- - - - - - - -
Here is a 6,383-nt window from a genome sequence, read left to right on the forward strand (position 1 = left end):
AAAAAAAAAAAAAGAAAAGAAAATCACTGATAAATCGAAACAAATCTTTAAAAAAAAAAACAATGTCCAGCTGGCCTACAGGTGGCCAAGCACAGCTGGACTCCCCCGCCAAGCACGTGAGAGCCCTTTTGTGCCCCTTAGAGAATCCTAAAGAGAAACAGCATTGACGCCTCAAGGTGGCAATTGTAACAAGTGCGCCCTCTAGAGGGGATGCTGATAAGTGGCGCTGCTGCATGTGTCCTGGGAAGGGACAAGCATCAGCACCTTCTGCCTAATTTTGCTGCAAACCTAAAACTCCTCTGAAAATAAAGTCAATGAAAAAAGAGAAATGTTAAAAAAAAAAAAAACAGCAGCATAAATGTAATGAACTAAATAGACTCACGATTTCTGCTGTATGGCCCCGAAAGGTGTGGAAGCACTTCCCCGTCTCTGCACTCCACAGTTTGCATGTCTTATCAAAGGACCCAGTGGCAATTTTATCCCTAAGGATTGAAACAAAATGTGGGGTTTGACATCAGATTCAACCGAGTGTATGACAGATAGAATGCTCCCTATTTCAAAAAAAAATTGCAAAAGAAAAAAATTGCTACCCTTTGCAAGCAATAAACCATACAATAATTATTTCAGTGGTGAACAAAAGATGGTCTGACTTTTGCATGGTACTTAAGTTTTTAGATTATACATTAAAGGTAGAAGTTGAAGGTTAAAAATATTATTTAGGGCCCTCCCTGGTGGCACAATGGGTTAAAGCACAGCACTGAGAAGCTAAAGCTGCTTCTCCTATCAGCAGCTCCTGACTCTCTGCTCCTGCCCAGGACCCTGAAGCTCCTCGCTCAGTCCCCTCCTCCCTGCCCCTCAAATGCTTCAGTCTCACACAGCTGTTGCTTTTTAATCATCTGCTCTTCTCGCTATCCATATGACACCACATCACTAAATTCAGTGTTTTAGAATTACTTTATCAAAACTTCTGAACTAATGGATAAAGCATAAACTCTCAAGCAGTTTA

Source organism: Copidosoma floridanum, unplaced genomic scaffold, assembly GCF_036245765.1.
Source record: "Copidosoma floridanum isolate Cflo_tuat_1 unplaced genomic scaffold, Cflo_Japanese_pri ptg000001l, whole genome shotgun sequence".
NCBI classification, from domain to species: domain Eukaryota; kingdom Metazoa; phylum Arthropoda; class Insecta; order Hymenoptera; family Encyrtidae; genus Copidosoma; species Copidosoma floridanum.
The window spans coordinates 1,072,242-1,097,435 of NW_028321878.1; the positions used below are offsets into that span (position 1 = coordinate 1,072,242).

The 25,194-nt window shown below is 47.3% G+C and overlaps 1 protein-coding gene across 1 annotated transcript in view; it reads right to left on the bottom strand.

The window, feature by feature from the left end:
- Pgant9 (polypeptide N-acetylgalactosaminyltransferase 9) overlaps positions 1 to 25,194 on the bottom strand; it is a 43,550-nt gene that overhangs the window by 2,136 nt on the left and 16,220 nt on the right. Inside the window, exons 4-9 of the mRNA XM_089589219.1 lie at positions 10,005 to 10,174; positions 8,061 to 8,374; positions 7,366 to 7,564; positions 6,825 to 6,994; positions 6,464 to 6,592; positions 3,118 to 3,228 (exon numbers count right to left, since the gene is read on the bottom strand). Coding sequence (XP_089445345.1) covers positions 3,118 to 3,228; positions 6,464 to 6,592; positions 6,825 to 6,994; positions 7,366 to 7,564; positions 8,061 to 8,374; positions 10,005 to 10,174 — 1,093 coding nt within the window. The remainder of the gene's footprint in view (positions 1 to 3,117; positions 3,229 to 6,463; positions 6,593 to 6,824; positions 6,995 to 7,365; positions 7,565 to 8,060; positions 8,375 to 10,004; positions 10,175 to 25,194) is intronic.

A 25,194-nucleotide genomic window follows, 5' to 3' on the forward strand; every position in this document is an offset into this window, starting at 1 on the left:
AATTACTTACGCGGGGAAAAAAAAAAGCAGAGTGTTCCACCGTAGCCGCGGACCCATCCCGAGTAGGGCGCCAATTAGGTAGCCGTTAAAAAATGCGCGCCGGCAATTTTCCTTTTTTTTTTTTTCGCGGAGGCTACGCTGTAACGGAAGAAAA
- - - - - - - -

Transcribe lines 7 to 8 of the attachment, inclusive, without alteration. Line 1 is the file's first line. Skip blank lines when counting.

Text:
The 25,194-nt window shown below is 47.3% G+C and overlaps 1 protein-coding gene across 1 annotated transcript in view; it reads right to left on the bottom strand.

The window, feature by feature from the left end: